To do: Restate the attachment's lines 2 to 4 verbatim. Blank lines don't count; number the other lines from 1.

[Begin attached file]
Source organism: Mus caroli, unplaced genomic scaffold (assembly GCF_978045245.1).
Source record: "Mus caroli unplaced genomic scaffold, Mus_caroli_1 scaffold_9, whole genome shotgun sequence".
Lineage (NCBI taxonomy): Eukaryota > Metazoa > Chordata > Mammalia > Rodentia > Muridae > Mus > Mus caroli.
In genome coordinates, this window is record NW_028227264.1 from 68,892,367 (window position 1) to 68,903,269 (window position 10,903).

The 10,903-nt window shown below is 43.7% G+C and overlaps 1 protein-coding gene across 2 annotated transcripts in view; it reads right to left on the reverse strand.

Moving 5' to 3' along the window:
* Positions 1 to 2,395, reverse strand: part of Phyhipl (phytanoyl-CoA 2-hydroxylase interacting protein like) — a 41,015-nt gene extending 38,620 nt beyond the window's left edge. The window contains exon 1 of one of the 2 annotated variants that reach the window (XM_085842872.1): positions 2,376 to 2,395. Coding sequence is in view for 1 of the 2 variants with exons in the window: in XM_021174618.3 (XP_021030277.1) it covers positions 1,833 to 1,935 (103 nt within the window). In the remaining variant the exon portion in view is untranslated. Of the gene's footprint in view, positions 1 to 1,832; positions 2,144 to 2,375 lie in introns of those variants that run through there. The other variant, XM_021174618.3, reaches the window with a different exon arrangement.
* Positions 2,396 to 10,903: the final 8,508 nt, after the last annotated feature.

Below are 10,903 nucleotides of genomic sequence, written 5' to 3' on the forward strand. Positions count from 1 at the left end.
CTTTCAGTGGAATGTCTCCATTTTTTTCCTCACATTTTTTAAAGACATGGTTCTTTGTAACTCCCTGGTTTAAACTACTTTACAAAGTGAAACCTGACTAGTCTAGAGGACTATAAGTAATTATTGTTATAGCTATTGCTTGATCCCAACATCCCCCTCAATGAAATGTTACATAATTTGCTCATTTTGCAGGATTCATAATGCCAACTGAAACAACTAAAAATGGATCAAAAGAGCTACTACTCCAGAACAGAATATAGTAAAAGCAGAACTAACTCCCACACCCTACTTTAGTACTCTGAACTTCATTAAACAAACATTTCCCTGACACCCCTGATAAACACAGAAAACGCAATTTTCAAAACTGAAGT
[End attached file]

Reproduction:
Source record: "Mus caroli unplaced genomic scaffold, Mus_caroli_1 scaffold_9, whole genome shotgun sequence".
Lineage (NCBI taxonomy): Eukaryota > Metazoa > Chordata > Mammalia > Rodentia > Muridae > Mus > Mus caroli.
In genome coordinates, this window is record NW_028227264.1 from 68,892,367 (window position 1) to 68,903,269 (window position 10,903).